• Gives sole jurisdiction to the primary state to enforce the primary state’s covered laws in the primary state and any secondary state.
  • Allows the secondary state to notify the primary state if the coverage offered in the secondary state fails to comply with the covered laws in the primary state.

Source: Microsoft Word – Obamacare Replacement Act SBS.docx

David Goldhill on Cost Drivers and Price Distortions in Healthcare

Minus the introduction and Q&A, the 45 -50 minute presentation is well worth your time. Engaging delivery and compelling case to consider… the cost drivers and distortions come from HOW we access and bill, as opposed to WHAT services are actually exchanged or provided. The key to understanding healthcare costs and pricing is to acknowledge that the answer is contained within our insurance card…and the processes it dictates and the tax/regulatory environment that it operates in. It is kind of like hiding something right out in the open; we look for clues everywhere except for what’s right in front of us. We tend to point fingers at easily identifiable components but fail to see what links them.

Landslide Vote against Single-Payer Healthcare Confirms that Switzerland Is an Outpost of Rationality in a Statist Continent | International Liberty

I’m a huge fan of Switzerland, largely because its voters approved a spending cap that should be a role model for other nations.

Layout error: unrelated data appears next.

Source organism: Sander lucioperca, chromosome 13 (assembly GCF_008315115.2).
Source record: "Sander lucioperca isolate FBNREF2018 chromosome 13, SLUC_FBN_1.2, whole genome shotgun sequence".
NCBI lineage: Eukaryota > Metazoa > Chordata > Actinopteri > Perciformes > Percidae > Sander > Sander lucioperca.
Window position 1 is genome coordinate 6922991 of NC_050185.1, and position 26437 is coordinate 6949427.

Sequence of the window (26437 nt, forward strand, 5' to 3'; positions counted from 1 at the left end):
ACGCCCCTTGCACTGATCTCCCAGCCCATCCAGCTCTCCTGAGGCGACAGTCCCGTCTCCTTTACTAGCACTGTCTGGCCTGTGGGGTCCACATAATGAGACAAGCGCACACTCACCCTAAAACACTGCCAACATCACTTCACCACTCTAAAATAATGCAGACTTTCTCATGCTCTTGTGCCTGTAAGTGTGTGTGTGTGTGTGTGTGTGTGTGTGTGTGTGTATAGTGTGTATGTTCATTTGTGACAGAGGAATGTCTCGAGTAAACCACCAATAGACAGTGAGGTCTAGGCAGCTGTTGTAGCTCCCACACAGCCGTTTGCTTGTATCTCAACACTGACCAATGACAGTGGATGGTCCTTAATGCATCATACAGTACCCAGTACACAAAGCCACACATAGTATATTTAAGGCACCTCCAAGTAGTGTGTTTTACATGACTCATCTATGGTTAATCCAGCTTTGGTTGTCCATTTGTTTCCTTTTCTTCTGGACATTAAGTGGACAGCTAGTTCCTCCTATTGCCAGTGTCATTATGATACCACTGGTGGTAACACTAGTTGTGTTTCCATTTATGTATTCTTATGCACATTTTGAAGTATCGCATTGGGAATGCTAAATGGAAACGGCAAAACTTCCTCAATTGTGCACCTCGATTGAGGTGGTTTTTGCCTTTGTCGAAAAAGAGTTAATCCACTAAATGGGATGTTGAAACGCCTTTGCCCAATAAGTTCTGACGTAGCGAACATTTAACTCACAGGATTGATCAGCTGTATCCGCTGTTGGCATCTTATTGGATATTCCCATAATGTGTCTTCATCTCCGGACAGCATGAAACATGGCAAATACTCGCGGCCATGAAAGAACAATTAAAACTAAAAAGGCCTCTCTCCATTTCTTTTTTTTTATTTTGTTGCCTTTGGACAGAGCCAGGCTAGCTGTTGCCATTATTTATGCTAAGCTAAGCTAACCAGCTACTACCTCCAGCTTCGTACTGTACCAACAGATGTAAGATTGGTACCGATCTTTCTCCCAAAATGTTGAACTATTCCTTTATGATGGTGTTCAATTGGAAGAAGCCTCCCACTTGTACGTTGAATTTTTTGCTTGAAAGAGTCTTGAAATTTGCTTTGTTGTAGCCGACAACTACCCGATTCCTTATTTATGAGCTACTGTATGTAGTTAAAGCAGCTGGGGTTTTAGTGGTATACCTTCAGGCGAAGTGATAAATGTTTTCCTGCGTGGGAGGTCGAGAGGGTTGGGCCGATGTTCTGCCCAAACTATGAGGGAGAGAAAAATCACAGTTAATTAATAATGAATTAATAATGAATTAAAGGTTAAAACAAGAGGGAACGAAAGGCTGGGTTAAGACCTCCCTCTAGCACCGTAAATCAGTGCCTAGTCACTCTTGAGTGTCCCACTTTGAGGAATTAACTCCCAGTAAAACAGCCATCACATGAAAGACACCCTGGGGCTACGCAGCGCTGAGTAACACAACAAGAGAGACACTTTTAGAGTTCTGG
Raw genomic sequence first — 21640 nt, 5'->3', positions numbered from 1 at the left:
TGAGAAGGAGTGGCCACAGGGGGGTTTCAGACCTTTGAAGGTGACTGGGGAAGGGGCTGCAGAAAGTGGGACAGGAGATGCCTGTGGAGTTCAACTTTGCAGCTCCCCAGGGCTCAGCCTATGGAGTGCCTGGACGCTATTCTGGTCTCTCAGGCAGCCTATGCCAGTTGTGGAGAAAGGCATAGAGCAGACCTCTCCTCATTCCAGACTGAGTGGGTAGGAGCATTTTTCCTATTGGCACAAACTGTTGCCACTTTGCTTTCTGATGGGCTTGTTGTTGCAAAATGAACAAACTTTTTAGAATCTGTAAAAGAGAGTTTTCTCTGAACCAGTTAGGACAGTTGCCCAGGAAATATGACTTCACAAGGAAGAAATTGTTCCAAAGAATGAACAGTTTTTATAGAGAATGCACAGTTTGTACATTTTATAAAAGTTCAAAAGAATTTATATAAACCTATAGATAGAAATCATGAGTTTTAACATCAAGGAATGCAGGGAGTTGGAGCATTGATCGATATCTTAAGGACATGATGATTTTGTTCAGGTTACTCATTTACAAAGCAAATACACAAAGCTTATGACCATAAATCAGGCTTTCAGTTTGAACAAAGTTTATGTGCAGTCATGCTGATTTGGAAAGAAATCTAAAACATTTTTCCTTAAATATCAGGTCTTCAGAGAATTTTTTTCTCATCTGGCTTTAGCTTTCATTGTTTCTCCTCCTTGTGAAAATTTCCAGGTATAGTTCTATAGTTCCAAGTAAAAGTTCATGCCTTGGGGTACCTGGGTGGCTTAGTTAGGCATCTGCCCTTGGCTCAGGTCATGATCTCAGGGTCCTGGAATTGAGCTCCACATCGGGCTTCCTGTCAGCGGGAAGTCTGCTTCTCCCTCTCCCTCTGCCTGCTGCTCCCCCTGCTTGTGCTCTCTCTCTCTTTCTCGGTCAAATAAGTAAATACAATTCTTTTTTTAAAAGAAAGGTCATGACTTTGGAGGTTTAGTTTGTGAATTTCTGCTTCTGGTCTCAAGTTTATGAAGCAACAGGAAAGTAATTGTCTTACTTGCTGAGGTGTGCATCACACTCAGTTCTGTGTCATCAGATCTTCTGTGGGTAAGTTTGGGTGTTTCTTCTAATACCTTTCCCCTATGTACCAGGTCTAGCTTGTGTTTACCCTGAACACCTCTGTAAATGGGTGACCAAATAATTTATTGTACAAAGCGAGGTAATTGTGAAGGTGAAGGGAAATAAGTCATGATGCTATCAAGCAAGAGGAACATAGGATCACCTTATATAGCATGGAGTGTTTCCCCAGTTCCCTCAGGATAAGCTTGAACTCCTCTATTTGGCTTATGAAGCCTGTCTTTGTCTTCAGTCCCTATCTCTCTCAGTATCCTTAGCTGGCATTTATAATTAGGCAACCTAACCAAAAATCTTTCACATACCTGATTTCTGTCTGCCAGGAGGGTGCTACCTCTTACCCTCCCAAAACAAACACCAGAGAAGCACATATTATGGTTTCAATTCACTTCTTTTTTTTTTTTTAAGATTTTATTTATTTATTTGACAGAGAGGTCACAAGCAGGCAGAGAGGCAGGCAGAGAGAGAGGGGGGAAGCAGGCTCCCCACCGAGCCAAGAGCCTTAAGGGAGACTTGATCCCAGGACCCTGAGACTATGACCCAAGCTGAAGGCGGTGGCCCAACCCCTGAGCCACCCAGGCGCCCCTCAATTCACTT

It’s called the “debt brake” and it has helped reduce the burden of government spending in Switzerland at a time when most nations in Europe have been moving in the wrong direction.

But that’s not the only reason I like Switzerland.

I also appreciate the fact that Swiss voters seem to be much more sensible than voters in other nations.

In Switzerland, by contrast, voters are sensible where it counts most – in the voting booth.

Earlier this year, 76 percent of voters rejected a minimum wage hike.

Back in 2010, nearly 60 percent of voters shot down a class-warfare proposal for higher taxes on the rich.

And they’ve done it again. In a recent referendum, they defeated a government-run healthcare system by a landslide.

Source: Landslide Vote against Single-Payer Healthcare Confirms that Switzerland Is an Outpost of Rationality in a Statist Continent | International Liberty